Special Envoy in Kabul: Britons meet with Taliban for talks

Special Envoy in Kabul
Briton meets Taliban for talks

Britain sends a special envoy to Afghanistan for talks. And while the Taliban consider it a rapprochement of diplomatic relations, the British assert: the meeting does not mean recognition of the Islamists.

A high-ranking British envoy met representatives of the radical Islamic Taliban movement for talks in the Afghan capital, Kabul. A spokesman for the foreign ministry of the Taliban government, which is not internationally recognized, said that the meeting was “about detailed discussions regarding the resumption of diplomatic relations between the two countries”. A British government spokesman stressed, however, that the visit of the British special envoy to Afghanistan, Simon Gass, did not constitute recognition or “legitimacy” of the Taliban.

Instead, in meeting with Deputy Prime Ministers Abd al-Ghani Baradar and Abd al-Salam Hanafi, the envoy secured the release of former British soldier Ben Slater. He was arrested by the Taliban on the Pakistani border last month when he was trying to bring Afghan refugees to safety.

According to British information, Slater left Kabul with the British delegation. The two sides also discussed how Britain can support Afghanistan in the fight against terrorism and the deepening humanitarian crisis. “They also talked about the treatment of minorities and the rights of women and girls,” the UK spokesman added.

The Taliban apparently allowed some girls to enroll in middle and high school again on Tuesday. A video posted by Taliban spokesman Suhail Shaheen showed dozens of female students wearing black uniforms, some wearing white headscarves and some wearing the niqab. They sat on chairs and waved Taliban flags. “Girls go to secondary schools in Khanabad,” the Taliban’s designated permanent representative to the United Nations wrote on Twitter. Khanabad is the name of a city and district in Kunduz Province.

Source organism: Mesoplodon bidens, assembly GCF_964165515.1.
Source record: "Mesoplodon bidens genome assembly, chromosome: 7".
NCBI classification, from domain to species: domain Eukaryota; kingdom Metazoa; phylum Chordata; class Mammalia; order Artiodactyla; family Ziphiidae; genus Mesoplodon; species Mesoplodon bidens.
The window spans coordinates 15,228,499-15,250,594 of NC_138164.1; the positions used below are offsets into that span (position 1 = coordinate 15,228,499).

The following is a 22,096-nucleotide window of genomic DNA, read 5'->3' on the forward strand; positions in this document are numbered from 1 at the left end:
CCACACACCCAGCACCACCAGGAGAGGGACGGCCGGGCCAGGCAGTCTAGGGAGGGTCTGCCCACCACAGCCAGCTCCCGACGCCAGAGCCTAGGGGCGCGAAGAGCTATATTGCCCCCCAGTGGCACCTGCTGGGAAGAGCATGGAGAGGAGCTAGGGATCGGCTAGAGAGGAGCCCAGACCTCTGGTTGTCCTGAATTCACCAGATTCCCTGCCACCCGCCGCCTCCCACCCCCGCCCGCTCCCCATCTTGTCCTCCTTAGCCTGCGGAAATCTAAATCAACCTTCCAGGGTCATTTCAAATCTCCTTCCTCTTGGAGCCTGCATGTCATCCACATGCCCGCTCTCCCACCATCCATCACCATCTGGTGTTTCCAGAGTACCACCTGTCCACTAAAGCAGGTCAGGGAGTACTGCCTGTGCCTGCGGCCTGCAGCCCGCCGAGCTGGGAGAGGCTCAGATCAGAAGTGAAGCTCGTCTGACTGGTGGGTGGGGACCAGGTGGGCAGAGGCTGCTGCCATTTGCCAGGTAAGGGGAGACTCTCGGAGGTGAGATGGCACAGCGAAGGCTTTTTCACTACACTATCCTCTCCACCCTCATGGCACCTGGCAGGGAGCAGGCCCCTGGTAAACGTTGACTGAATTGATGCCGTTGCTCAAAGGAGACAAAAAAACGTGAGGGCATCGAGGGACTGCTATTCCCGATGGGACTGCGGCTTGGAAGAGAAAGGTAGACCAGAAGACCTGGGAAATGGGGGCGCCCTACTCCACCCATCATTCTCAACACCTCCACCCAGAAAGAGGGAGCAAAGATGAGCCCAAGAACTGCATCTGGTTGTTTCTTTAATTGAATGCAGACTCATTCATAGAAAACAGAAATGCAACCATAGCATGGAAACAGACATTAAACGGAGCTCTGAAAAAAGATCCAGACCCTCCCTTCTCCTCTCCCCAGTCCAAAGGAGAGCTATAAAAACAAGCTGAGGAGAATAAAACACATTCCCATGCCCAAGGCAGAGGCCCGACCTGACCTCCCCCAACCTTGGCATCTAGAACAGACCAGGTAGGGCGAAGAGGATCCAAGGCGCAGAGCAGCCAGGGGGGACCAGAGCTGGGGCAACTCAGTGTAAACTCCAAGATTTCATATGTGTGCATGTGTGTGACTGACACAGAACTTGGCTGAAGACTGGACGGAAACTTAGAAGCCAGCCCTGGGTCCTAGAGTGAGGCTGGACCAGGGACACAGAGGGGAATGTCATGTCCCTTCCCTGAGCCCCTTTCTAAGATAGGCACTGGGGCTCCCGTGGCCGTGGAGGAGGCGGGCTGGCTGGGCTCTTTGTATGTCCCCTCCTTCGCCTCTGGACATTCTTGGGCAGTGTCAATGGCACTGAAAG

Some schools are open to girls

But in Kabul, a representative from the Ministry of Education said girls’ secondary schools remain closed. However, several school directors and teachers in Kunduz confirmed the girls’ return. According to one of the teachers, the local school board told the school principal that the ban on girls “only applies in other provinces and not in Kunduz.”

Afghan high schools reopen in mid-September, but only for boys. The new rulers promised that the girls should follow “as soon as possible”, but first that they should ensure a “safe learning environment” – through which the Taliban meant gender-segregated teaching and disguise. Under these conditions, girls and women are already allowed to attend primary schools and private universities again.

During the first Taliban rule from 1996 to 2001, women were largely banned from public life. The new Taliban leadership promised a less strict interpretation of Islamic law and announced that it would respect women’s rights.

See also  United Nations General Assembly: Europe and the United States argue - China seizes its opportunity

LEAVE A REPLY

Please enter your comment!
Please enter your name here